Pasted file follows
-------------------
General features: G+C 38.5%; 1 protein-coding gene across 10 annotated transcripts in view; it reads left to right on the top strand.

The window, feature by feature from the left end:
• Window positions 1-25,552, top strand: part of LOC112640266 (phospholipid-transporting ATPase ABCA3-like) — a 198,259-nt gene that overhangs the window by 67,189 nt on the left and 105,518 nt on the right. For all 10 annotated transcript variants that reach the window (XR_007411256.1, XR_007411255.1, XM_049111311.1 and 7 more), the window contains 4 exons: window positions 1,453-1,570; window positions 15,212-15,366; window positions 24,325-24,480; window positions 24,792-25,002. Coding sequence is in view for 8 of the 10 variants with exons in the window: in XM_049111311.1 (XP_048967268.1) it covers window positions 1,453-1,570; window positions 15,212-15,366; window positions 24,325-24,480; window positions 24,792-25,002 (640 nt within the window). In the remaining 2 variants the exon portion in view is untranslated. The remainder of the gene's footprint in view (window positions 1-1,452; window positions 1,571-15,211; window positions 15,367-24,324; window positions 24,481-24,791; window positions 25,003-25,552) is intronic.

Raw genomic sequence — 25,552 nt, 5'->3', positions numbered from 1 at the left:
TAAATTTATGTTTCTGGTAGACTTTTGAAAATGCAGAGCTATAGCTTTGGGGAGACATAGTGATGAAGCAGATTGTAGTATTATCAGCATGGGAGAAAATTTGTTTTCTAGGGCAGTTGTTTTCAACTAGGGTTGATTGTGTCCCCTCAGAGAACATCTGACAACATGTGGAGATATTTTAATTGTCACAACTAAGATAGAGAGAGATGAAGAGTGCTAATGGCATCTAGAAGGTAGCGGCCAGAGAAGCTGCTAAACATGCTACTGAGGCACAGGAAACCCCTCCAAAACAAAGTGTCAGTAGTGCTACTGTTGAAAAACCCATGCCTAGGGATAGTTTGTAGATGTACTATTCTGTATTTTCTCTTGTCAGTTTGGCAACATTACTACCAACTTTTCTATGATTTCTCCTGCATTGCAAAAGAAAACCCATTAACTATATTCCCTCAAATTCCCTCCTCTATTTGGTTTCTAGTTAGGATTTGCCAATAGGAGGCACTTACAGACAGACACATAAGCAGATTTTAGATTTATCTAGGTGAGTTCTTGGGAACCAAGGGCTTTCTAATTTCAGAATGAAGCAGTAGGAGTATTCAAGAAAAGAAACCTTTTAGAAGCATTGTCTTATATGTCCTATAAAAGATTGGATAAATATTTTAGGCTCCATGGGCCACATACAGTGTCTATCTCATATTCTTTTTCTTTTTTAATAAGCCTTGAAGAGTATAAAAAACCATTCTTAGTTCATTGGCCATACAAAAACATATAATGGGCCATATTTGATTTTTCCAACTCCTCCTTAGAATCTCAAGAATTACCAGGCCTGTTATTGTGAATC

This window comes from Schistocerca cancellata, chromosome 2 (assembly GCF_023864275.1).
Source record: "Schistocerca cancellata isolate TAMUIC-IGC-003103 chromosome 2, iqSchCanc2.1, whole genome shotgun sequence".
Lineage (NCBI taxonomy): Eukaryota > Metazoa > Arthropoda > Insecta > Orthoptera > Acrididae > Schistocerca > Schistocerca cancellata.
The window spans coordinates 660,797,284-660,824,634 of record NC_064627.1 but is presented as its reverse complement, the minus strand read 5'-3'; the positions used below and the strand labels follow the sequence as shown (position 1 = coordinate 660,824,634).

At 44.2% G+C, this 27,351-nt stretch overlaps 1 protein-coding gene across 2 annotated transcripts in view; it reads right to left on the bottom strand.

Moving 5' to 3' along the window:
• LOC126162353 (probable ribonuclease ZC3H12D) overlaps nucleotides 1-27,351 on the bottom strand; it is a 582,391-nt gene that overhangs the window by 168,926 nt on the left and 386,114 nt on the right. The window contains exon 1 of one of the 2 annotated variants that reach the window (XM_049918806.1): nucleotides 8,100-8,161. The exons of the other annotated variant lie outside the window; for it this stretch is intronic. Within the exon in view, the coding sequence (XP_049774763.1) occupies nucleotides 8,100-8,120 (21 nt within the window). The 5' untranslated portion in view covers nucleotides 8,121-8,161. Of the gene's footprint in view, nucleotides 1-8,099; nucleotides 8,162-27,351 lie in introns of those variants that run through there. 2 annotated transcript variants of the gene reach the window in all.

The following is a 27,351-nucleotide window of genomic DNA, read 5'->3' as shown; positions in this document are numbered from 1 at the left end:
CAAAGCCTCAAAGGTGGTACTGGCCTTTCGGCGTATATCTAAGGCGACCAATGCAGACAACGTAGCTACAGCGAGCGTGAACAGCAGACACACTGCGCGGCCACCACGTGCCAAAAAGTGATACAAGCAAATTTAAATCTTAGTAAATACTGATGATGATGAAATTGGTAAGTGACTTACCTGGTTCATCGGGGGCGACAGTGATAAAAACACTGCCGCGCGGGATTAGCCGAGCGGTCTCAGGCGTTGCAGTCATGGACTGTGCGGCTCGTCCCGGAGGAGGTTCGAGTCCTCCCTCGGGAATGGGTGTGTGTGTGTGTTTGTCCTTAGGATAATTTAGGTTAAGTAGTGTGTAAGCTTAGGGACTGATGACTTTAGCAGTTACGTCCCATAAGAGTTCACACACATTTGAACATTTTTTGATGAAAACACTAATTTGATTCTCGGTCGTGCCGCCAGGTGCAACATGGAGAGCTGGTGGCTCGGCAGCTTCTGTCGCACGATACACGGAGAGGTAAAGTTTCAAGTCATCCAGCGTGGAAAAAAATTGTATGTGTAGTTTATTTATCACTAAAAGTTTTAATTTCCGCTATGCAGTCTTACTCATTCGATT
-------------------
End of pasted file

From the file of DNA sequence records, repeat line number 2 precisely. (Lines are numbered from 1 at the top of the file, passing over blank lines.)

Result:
The window, feature by feature from the left end: